Fermented Foods are having a serious moment.
Their resurrection and mind-boggling rise in popularity have a lot to do with digestive support. Fermented foods help boost immunity, fight inflammation, and contain beneficial bacterial created through a process called lacto-fermentation.
Lacto-fermentation is a microbial process using beneficial bacteria including Lactobacillus and Bifidobacterium spp. and other lactic acid bacteria (LAB) (commonly known as probiotics), which thrive in an anaerobic fermenting environment.
Recipe: fill jar with berries, pour raw honey in to cover, give it a little stir every day, and when it gets bubbly, use the berries and the syrup to make tasty things even tastier), and a little over two gallons of berries in the freezer, about 15 pounds total.
The lactobacillus bacteria, are a category of beneficial bacteria that thrive on sugar and produce lactic acid as a byproduct. This is why lacto-fermented foods taste acidic. Most lacto-fermented foods are nothing more than whole, chopped, sliced or grated vegetables soaked in a brine of salt water stored for a period of time at room temperature.
One of the most important steps in home fermentation is keeping vegetables submerged in a brine to prevent mold or harmful bacteria from growing. The beneficial lactobacillus bacteria are part of an anaerobic category of bacteria, meaning that it doesn’t need oxygen for production. Use these tips to ensure you’re creating an anaerobic environment:
Salt prevents unwanted bacteria from overpowering the lactobacillus. Using salt also helps the vegetables stay crunchy by drawing water out of them. This extracted water can then act as the liquid for the brine.
Make sure your fermentation vessel and weights are immaculately clean. You can easily sterilize them with boiling water or by running them through a cycle in your dishwasher. Then let them air-dry. Choose a glass vessel. Do not use a lid that exposes bare metal to the ferment; it may rust. Select a lid that is ‘lined’ or plastic. Store in a cool, dark place, ideally between 60 and 75 degrees Fahrenheit.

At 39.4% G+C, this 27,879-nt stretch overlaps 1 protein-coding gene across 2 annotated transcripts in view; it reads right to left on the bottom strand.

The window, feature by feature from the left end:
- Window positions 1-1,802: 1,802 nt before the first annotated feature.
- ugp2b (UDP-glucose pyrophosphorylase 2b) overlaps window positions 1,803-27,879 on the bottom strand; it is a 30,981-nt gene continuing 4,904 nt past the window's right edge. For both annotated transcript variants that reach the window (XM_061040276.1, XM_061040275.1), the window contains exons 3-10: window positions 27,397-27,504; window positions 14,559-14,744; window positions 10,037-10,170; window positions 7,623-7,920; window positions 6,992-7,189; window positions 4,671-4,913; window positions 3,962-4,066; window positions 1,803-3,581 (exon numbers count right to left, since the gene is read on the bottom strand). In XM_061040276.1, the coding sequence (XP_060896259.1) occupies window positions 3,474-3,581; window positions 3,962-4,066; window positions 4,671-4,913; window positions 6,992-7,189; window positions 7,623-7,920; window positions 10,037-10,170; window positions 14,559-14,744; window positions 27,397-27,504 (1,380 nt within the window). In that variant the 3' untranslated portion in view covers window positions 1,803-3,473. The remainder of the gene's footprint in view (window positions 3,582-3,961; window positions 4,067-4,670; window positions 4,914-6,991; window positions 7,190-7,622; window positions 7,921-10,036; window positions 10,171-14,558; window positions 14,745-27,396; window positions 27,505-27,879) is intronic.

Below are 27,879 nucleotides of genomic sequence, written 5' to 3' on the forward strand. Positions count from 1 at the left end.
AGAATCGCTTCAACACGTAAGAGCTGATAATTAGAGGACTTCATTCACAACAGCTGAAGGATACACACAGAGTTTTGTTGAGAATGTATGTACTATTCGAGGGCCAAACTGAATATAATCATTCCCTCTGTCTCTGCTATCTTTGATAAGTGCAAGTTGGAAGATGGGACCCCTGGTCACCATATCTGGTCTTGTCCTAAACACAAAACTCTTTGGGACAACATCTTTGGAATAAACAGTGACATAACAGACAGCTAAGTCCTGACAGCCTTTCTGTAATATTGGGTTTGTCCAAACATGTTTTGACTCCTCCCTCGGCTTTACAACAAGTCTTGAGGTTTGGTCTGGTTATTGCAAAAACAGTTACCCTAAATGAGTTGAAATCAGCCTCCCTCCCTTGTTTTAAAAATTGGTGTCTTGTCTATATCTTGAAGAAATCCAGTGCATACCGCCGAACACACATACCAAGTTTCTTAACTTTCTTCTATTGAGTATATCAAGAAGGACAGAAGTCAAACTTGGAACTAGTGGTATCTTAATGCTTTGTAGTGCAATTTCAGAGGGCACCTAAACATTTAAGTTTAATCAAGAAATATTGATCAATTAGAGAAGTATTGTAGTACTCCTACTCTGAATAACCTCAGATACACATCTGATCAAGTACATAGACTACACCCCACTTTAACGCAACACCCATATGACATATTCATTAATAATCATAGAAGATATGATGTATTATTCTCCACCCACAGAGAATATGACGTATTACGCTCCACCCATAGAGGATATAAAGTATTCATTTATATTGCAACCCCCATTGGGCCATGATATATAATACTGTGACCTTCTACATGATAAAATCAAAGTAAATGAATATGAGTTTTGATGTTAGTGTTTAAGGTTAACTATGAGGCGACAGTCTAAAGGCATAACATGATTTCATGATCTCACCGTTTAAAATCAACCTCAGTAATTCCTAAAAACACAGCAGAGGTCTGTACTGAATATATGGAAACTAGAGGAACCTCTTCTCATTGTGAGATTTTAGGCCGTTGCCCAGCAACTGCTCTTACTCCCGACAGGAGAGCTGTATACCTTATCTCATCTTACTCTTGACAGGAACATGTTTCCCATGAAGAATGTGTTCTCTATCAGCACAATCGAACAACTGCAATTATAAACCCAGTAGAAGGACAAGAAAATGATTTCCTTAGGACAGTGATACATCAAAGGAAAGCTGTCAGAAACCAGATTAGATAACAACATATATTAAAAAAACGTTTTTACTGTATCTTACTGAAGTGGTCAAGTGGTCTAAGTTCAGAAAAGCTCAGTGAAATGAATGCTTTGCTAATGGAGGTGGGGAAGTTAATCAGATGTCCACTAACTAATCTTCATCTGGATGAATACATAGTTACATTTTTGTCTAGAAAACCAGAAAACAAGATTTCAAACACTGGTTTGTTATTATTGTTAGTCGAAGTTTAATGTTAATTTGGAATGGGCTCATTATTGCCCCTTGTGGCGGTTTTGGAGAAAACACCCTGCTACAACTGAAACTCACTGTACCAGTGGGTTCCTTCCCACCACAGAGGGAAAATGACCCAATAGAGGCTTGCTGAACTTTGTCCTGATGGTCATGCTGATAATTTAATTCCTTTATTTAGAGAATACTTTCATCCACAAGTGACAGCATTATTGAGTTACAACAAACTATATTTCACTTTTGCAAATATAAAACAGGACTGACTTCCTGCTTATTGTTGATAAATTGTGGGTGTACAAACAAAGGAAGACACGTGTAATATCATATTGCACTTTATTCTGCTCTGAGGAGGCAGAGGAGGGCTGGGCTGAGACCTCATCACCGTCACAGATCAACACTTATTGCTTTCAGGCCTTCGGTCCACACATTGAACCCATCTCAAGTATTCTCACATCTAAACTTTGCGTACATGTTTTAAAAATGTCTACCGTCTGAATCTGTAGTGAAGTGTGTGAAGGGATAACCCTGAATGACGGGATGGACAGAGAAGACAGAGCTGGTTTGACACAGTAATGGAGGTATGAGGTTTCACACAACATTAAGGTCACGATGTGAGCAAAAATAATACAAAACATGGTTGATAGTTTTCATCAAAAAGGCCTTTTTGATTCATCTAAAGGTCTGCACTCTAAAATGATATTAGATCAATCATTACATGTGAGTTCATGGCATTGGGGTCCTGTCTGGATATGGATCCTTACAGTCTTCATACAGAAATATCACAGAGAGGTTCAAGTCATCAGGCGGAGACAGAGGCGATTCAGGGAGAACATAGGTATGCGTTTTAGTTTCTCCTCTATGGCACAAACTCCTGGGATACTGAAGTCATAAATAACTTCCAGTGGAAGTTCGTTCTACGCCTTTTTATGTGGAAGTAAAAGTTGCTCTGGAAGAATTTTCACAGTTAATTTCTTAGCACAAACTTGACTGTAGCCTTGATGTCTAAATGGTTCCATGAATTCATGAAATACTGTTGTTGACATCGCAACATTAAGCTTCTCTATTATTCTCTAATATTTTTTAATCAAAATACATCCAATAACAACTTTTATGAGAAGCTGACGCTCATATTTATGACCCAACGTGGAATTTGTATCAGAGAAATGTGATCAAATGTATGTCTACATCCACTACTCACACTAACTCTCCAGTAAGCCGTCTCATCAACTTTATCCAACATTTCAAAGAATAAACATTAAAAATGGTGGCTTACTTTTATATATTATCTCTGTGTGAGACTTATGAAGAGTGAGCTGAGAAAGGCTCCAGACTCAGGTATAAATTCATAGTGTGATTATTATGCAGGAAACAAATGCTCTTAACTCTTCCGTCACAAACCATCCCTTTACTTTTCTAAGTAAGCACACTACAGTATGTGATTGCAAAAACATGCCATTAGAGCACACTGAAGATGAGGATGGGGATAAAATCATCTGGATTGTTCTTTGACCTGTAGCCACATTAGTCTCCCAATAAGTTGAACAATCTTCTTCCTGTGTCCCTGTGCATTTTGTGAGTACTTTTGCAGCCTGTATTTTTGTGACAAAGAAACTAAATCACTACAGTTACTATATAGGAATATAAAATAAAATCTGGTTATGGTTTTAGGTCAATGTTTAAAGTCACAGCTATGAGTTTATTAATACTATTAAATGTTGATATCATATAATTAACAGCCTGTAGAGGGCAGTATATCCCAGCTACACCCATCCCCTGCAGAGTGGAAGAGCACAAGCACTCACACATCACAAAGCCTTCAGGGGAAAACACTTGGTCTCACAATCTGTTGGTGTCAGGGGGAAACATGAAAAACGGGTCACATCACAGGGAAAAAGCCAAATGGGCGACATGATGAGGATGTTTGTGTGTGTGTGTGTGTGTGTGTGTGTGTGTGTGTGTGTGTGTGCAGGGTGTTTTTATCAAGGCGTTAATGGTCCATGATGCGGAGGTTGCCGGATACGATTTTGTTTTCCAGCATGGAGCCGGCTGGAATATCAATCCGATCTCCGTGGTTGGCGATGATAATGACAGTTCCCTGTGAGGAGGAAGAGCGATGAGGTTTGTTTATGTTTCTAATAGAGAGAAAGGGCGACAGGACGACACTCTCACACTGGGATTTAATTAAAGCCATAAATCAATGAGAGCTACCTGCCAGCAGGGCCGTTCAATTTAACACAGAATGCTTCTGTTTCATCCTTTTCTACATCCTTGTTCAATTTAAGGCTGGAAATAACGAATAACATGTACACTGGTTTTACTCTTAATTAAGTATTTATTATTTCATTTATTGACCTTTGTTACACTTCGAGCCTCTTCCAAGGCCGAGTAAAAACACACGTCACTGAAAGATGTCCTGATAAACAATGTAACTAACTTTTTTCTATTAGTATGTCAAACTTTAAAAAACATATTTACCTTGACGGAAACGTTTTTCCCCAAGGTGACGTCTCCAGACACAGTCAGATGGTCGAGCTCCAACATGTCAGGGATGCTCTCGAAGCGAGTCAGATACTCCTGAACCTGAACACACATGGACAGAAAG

If a fuzzy raised, white/blue mold appears on your ferment, throw it out. You’ll have to start over again. Unlike with cheese, you’re not trying to grow mold, and the type of mold that forms on your ferment will not be a type you can or want to ingest. When in doubt, it’s best to stay cautious and start over. Kahm yeast – a milky white substance that appears on the surface – on the other hand, is safe and can be scraped off. Kahm yeast is flat, except where bubbles from when CO2 is trapped. It may have a yeasty smell and look powdery. On the downside, the flavor of kahm can affect the flavor of your ferment so spoon it off.
For a pretty look, buy small carrots that still have their green tops attached, and trim the tops down to 1/4 to 1/2 inch. These fermented veggies taste great as an addition to a Bloody Mary or veggie tray or on top of a Cuban sandwich. Also, use them to jazz up scrambled eggs, salads, rice, quinoa bowls and tabbouleh.
The tangy, sour flavor of preserved lemons is powerful, so a little goes a long way. Be sure to wash the preserved lemons before eating the rind. Discard the salty lemon pulp and slice the rinds for a variety of uses. They add brightness, salt and depth to tagines, stews, grain salads, dressings, relishes, roasted poultry, seafood, marinades, and sauces. Add them to hummus or use as a garnish for labneh (fermented yogurt cheese). They’re also a delicious way to brighten up a stuffing or roasted vegetables. A jar of preserved lemons makes a wonderful gift for foodies!